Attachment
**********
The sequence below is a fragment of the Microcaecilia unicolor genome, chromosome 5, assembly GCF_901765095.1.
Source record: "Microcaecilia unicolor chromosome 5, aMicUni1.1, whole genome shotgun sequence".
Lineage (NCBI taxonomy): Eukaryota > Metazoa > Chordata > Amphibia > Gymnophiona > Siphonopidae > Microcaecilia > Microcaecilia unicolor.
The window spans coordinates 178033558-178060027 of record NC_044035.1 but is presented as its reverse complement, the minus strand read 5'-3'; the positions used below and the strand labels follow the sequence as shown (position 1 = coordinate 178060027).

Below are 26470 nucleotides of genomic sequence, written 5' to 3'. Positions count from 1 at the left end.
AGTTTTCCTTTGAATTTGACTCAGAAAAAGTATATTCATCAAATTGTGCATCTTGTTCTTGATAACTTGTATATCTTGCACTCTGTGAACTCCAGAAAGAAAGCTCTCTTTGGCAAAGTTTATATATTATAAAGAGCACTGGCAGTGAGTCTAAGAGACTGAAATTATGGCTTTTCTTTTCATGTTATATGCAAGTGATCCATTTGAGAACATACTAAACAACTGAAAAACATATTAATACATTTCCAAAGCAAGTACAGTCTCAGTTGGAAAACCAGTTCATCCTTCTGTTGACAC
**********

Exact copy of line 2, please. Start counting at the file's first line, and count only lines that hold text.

Source record: "Microcaecilia unicolor chromosome 5, aMicUni1.1, whole genome shotgun sequence".